What tax practitioners need to know about cybersecurity
Amy Welch, APR, CAE, IntrapriseTechKnowlogies LLC | October 2021 Footnote
Editor's note: Updated September 30, 2021
Last year, there were nearly 90,000 reports of tax identity theft, according to the Federal Trade Commission. In fact, in June, an IRS agent admitted to stealing someone’s identity. It appears anyone can be a criminal!
At the 2017 IRS Security Summit, the agency reported a 40% decline in taxpayer reports of identity theft from 2016 and a 32% decline in returns with confirmed ID theft. While the declines appear to indicate we’re improving our security protocols, the threat is still very real, especially for tax preparers.
It’s also important to note that protecting taxpayer data is the law. According to the FTC Safeguards Rule: “Tax return preparers must create and enact security plans to protect client data. Failure to do so may result in an FTC investigation.” Additionally, any “failures that lead to an unauthorized disclosure may subject you to penalties under sections 7216 and/or 6713 of the Internal Revenue Code (I.R.C.).”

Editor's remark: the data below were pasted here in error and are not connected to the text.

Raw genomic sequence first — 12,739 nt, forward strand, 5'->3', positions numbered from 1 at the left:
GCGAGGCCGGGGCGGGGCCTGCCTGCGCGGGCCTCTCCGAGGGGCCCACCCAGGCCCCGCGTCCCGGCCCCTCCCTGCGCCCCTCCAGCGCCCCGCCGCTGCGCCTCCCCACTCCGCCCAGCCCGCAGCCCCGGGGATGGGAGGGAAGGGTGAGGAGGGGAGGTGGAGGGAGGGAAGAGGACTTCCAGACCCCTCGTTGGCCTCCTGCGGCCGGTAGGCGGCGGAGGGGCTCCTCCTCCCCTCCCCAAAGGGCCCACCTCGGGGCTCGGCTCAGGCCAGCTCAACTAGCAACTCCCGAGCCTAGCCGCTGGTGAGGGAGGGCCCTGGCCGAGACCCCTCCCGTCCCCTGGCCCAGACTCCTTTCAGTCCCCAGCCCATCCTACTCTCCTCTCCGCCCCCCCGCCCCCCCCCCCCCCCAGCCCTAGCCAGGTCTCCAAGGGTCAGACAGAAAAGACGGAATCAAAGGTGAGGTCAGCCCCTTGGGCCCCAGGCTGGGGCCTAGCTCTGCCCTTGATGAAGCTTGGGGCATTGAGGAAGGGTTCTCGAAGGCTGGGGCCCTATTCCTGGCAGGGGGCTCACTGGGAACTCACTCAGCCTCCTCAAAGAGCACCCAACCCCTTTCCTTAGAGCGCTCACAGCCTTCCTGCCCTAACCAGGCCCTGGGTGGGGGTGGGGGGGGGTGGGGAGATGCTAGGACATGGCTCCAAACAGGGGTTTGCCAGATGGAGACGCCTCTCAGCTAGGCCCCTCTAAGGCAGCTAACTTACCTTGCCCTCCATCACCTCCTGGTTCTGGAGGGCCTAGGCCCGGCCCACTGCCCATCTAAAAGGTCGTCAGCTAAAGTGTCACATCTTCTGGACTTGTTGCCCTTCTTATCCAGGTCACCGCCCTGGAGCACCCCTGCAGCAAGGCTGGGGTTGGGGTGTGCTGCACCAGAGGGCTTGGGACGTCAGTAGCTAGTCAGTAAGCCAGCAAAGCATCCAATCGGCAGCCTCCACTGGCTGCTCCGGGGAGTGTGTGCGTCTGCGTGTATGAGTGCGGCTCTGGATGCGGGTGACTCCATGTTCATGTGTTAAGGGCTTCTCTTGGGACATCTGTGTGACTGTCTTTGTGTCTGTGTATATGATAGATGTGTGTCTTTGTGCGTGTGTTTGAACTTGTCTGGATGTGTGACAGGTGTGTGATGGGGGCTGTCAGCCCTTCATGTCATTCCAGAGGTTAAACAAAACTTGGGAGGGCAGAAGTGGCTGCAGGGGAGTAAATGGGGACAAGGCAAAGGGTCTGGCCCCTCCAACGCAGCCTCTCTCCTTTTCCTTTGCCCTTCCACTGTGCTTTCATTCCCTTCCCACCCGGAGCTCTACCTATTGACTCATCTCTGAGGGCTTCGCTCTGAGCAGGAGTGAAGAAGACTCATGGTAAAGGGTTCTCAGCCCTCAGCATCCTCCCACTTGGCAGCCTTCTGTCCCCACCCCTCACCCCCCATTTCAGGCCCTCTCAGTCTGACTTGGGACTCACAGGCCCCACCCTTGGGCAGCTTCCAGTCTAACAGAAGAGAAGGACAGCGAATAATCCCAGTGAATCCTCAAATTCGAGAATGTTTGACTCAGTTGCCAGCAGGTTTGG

IRS recommendations for tax practitioners
There are seven security and privacy recommendations listed in IRS Publication 4557, Safeguarding Taxpayer Data: A Guide for Your Business:
- Learn to recognize phishing emails, especially those pretending to be from the IRS, e-Services, a tax software provider, a new or existing client or cloud storage provider. Never open an embedded link or any attachment from a suspicious email.
- Create a written information security plan using IRS Publication 4557, Safeguarding Taxpayer Data, and Small Business Information Security — The Fundamentals (NISTIR 7621r1), by the National Institute of Standards and Technology.
- Review internal controls.